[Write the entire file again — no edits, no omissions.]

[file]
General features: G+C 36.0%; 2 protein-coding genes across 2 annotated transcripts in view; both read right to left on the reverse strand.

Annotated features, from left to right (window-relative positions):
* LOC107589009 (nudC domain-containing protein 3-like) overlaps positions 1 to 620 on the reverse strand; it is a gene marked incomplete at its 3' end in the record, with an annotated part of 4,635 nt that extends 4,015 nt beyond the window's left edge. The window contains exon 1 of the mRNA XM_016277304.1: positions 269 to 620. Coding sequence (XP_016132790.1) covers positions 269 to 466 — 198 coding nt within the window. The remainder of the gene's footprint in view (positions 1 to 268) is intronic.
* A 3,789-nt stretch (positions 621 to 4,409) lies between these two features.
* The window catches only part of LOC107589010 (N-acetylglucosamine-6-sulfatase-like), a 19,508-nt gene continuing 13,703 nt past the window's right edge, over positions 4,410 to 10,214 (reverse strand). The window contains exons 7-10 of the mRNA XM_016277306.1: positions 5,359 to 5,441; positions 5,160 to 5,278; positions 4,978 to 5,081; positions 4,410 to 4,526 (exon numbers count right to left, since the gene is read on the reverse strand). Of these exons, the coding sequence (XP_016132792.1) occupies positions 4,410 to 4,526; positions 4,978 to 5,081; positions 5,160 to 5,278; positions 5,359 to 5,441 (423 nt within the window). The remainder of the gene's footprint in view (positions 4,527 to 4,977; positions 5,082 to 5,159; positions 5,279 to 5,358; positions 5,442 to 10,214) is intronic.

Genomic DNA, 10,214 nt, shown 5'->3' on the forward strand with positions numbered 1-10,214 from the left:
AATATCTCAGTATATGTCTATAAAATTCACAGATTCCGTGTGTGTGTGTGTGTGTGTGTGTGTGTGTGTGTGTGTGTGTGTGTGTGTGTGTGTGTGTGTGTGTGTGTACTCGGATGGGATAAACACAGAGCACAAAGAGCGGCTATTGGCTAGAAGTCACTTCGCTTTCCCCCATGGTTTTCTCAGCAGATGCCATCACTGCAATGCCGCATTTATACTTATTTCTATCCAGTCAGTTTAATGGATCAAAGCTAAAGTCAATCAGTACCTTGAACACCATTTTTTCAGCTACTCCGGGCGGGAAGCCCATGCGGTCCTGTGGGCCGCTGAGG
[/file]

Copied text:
General features: G+C 36.0%; 2 protein-coding genes across 2 annotated transcripts in view; both read right to left on the reverse strand.

Annotated features, from left to right (window-relative positions):
* LOC107589009 (nudC domain-containing protein 3-like) overlaps positions 1 to 620 on the reverse strand; it is a gene marked incomplete at its 3' end in the record, with an annotated part of 4,635 nt that extends 4,015 nt beyond the window's left edge. The window contains exon 1 of the mRNA XM_016277304.1: positions 269 to 620. Coding sequence (XP_016132790.1) covers positions 269 to 466 — 198 coding nt within the window. The remainder of the gene's footprint in view (positions 1 to 268) is intronic.
* A 3,789-nt stretch (positions 621 to 4,409) lies between these two features.
* The window catches only part of LOC107589010 (N-acetylglucosamine-6-sulfatase-like), a 19,508-nt gene continuing 13,703 nt past the window's right edge, over positions 4,410 to 10,214 (reverse strand). The window contains exons 7-10 of the mRNA XM_016277306.1: positions 5,359 to 5,441; positions 5,160 to 5,278; positions 4,978 to 5,081; positions 4,410 to 4,526 (exon numbers count right to left, since the gene is read on the reverse strand). Of these exons, the coding sequence (XP_016132792.1) occupies positions 4,410 to 4,526; positions 4,978 to 5,081; positions 5,160 to 5,278; positions 5,359 to 5,441 (423 nt within the window). The remainder of the gene's footprint in view (positions 4,527 to 4,977; positions 5,082 to 5,159; positions 5,279 to 5,358; positions 5,442 to 10,214) is intronic.

Genomic DNA, 10,214 nt, shown 5'->3' on the forward strand with positions numbered 1-10,214 from the left:
AATATCTCAGTATATGTCTATAAAATTCACAGATTCCGTGTGTGTGTGTGTGTGTGTGTGTGTGTGTGTGTGTGTGTGTGTGTGTGTGTGTGTGTGTGTGTGTGTGTACTCGGATGGGATAAACACAGAGCACAAAGAGCGGCTATTGGCTAGAAGTCACTTCGCTTTCCCCCATGGTTTTCTCAGCAGATGCCATCACTGCAATGCCGCATTTATACTTATTTCTATCCAGTCAGTTTAATGGATCAAAGCTAAAGTCAATCAGTACCTTGAACACCATTTTTTCAGCTACTCCGGGCGGGAAGCCCATGCGGTCCTGTGGGCCGCTGAGG